Danish FSA considers commission ban
A working group under the leadership of the Danish FSA (Finanstilsynet) is considering whether or not to ban commission for advice on financial products such as funds as part of the local implementation of aspects of Mifid II.
The working group includes representatives of the Danish Investment Fund Association (IFB), the Danish Bankers Association (Finansrådet), the Danish Consumer Council (Forbrugerrådet Tænk), and the Danish Shareholders Association (Dansk Aktionærforening).
Mifid II is intended to come into force by January 2017 for EU member states, and it will affect the existing Danish model for commission paid to intermediaries providing financial advice. Currently, most distribution of retail funds in Denmark goes through banks, to access an estimated 760,000 retail investors who rely on advice sourced this way.
“The idea of Mifid II is to give investors even better insight into what it costs to invest. This is good for investors. So, this is an ambition that we support at the Investment Fund Association,” said chief executive Jens Jørgen Holm Møller.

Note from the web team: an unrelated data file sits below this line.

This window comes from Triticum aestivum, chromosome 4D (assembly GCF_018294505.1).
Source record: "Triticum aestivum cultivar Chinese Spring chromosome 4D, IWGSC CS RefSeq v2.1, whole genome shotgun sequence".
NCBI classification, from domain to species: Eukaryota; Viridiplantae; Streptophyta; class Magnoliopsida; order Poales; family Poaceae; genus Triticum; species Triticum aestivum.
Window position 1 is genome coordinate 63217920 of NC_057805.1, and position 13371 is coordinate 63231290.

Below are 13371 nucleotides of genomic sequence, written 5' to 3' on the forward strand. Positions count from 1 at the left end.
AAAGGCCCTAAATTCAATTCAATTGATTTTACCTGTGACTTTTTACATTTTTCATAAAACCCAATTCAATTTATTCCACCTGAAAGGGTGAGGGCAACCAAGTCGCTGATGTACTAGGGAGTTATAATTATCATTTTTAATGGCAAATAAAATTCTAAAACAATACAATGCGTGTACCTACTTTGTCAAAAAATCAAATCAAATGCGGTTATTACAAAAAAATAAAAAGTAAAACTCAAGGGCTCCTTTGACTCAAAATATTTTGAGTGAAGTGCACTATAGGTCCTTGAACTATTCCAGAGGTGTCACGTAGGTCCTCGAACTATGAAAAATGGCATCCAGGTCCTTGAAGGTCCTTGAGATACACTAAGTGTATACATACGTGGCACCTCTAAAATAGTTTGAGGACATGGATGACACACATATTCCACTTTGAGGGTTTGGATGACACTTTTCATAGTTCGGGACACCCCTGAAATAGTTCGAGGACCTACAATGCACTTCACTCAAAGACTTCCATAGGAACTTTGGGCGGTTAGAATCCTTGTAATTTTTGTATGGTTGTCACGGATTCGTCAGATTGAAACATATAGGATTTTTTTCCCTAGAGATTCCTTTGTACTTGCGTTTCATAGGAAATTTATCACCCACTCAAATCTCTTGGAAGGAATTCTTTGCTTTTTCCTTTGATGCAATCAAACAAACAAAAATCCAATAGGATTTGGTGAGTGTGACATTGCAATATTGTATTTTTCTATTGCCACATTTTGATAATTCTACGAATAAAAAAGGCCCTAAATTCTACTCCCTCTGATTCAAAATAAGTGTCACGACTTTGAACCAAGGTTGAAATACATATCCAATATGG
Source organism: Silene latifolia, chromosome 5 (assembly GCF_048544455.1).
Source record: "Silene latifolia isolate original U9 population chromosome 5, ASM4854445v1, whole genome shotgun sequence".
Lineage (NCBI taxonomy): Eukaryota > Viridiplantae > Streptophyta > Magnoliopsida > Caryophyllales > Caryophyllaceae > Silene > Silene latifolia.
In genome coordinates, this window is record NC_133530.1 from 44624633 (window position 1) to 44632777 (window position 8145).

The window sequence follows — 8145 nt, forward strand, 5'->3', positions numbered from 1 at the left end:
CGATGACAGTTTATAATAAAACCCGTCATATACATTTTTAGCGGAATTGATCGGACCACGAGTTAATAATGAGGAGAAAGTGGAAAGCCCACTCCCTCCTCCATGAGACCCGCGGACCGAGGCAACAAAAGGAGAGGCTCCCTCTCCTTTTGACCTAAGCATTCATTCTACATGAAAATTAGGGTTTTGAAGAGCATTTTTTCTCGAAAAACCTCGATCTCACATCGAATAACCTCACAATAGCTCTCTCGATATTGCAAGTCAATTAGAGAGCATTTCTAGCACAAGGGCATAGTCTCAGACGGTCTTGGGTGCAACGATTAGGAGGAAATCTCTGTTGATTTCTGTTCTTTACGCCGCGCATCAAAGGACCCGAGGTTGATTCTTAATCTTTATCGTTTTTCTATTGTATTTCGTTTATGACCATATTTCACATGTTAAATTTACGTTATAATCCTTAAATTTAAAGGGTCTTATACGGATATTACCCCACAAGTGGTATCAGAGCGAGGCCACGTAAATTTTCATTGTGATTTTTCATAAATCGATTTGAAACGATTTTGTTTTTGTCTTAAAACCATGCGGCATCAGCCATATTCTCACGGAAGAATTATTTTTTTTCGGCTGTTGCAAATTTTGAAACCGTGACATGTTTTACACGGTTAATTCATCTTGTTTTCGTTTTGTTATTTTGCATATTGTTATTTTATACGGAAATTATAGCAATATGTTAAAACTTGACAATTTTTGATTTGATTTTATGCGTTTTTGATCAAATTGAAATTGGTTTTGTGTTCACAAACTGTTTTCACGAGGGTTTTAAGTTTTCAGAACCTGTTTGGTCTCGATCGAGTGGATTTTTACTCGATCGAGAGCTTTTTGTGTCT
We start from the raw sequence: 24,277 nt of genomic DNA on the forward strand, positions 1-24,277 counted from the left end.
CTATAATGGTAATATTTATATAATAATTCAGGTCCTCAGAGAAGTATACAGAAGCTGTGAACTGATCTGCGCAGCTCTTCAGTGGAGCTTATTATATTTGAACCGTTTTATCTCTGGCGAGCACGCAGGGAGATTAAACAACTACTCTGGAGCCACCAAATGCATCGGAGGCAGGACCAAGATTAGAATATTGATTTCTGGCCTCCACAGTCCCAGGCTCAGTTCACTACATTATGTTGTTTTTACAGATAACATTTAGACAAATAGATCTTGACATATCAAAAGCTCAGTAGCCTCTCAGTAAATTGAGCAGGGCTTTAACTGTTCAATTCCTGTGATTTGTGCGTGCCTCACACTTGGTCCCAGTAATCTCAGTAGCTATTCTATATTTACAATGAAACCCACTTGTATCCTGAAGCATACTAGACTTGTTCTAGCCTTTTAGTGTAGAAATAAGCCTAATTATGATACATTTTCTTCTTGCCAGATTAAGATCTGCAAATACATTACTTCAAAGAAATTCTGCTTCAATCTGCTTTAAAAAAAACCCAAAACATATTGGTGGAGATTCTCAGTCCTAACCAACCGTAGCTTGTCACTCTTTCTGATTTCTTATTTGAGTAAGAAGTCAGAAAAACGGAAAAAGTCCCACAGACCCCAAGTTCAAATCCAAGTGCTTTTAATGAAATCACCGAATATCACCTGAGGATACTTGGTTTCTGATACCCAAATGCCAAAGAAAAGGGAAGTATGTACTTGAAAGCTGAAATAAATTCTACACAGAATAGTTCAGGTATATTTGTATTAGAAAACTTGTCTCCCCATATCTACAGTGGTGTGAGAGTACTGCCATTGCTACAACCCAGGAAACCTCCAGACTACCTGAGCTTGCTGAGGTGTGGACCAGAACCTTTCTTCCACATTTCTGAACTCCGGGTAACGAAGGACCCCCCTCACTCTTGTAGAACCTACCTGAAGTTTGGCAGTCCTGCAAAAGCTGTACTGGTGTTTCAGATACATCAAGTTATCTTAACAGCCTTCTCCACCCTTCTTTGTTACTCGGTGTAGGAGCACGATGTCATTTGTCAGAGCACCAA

A key question being considered is what model should therefore apply going forward. The working group has been asked to consider whether, for example, Denmark should follow the model applied in the Netherlands, which has banned commission, or whether distribution against commission should be considered as one of a number of solutions.
IFB’s view is that the solution should be selected that best meets the needs of investors, Holm Møller said.
“We know that eight of 10 Danish investors want advice, and they can obtain that today. We also know that the ban in the Netherlands has led to many fewer retail investors getting access to advice. Instead they are offered internet based solutions, through which they can do self selection. The Dutch model is fairly new and unproven, and it has led to a number of unforeseen changes. At IFB we are not going in for one or other distribution model. But we want to work to ensure that Danish investors with smaller sums also have access to advice in future.”